Hundreds of ordinary people are contributing to a crowd-sourced effort to collect data on radiation levels for scientists and ordinary citizens to use and interpret. The project was launched by SafeCast, an organization formed in the wake of the 2011 earthquake to supplement the sparse data provided by the Japanese government on radiation travel patterns.
"We were completely appalled that there was no way to get this data," SafeCast co-founder Sean Bonner said, "and that people couldn't see what was happening to their environment."
Through online collaboration with scientists and programmers, Bonner and his collaborators engineered an easily reproducible and highly accurate GPS-enabled Geiger counter, which they call the bGeigie. They distributed the first batch of 100 to volunteers who crisscrossed Japan in cars, delivery vehicles, and on foot, collecting data on radiation unmatched in scope and accuracy. To make the information from the bGeigies widely available, SafeCast publishes copyright-free maps of the readings that come in from the devices.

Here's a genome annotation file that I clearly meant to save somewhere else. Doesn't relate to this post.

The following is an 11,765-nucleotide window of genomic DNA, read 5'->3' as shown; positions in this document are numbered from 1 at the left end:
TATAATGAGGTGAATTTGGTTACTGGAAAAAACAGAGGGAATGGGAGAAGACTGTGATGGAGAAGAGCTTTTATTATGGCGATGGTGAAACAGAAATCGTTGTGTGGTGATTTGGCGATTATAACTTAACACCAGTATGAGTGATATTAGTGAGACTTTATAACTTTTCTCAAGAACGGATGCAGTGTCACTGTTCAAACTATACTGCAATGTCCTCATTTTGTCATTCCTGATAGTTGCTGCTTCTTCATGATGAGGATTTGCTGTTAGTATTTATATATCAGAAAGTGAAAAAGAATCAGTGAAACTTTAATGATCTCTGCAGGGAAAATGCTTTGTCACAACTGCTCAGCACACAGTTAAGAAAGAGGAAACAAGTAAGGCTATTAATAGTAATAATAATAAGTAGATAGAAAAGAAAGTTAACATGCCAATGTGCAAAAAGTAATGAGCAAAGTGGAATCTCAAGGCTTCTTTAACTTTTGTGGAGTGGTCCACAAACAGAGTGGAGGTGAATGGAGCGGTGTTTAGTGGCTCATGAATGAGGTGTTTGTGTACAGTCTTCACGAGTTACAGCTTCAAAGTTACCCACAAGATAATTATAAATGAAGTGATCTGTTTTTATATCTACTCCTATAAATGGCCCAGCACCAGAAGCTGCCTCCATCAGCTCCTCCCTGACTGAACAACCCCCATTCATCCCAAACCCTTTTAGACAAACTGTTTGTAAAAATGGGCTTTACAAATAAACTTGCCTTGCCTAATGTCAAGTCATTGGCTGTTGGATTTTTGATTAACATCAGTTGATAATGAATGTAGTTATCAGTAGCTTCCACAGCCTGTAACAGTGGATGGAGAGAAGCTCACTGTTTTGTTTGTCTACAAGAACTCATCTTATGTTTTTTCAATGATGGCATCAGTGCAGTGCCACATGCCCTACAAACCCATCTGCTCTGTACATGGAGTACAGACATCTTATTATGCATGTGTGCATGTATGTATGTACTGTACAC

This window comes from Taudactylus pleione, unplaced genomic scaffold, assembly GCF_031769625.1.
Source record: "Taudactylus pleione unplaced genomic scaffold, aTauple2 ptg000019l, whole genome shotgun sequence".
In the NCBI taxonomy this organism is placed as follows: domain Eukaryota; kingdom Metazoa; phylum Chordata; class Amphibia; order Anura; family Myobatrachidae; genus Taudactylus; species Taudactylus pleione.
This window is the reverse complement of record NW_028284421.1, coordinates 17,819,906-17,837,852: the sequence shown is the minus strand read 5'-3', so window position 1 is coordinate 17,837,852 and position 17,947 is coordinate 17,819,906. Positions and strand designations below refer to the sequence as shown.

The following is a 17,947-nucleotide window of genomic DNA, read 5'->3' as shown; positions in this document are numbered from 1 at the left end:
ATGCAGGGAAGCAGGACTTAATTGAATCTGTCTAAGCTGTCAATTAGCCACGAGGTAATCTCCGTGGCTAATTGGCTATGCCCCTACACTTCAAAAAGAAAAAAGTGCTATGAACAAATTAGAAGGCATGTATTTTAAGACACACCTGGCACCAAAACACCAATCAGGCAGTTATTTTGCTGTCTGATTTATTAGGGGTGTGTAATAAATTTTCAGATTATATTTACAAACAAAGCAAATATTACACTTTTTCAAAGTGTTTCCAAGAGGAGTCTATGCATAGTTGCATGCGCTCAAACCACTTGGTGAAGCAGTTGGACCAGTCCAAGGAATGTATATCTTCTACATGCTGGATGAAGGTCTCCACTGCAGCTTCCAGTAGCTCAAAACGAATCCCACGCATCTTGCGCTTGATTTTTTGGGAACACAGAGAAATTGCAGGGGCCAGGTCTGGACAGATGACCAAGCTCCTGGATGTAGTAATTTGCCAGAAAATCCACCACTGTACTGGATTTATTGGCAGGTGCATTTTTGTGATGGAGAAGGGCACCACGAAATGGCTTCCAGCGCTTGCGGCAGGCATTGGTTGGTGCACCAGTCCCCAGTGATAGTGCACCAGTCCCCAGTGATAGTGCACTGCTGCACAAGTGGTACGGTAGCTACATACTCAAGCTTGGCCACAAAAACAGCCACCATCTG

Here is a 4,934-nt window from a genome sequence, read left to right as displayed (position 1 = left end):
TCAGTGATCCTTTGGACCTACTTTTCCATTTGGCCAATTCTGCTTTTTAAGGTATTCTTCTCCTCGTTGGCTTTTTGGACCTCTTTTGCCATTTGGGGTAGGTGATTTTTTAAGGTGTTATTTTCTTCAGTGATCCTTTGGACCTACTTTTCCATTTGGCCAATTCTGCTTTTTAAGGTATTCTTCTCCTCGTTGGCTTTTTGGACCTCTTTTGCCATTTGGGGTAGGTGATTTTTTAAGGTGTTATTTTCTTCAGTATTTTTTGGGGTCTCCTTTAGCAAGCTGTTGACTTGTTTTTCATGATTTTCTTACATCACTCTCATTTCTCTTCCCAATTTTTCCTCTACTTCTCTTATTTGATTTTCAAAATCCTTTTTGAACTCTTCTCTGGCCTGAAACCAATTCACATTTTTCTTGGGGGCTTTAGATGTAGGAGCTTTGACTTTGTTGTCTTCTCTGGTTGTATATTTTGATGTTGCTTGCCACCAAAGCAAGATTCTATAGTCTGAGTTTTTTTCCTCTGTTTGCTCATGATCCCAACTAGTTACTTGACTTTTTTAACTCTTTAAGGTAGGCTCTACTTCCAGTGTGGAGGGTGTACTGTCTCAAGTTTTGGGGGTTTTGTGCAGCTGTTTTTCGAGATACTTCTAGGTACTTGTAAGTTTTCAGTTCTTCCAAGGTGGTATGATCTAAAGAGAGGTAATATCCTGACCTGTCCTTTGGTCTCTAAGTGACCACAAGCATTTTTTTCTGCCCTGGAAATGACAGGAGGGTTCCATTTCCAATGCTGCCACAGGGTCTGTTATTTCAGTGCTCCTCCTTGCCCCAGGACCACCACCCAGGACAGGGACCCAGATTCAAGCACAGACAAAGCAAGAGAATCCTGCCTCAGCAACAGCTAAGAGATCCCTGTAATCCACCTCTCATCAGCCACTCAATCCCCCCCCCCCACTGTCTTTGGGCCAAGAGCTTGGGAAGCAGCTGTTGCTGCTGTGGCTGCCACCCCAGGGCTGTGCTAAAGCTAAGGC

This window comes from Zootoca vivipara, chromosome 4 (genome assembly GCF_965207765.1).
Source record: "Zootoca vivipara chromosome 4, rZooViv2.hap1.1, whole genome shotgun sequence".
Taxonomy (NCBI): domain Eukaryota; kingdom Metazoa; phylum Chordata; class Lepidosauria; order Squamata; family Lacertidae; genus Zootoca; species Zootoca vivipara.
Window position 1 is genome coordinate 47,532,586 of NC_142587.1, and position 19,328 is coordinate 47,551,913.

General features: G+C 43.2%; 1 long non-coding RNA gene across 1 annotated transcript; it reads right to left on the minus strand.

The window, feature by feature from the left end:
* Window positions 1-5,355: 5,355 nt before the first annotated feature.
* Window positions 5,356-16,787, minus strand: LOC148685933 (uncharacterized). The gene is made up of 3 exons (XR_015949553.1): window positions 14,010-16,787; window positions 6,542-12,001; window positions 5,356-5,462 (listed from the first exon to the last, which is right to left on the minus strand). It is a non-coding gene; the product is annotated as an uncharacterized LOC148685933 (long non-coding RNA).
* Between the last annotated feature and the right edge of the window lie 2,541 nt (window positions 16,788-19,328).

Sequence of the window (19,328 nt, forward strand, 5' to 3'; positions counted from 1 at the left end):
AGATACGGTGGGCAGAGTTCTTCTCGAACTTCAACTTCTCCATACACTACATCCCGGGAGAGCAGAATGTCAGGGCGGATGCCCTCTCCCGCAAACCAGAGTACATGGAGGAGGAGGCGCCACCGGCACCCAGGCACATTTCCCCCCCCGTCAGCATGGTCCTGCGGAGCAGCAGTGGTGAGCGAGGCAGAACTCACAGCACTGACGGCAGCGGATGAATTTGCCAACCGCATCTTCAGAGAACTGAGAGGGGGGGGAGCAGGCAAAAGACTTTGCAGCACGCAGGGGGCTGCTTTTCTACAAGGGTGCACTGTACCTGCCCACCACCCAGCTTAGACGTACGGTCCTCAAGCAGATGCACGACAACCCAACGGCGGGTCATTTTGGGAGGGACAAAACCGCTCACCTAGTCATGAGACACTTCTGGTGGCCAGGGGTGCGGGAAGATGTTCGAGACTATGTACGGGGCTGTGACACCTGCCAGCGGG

Tuesday, December 10, 2013
Hundreds of Japanese citizens are engaged in a crowd-sourced effort to measure Fukushima radiation
Nice article at Yes! Magazine by Erika Lundahl about Safecast, the citizen radiation monitoring in Japan: Measuring Fukushima's Impact: How Geeks and Hackers Got Geiger Counters to the Masses: Hundreds of ordinary people are contributing to a crowd-sourced effort to measure Fukushima's impact: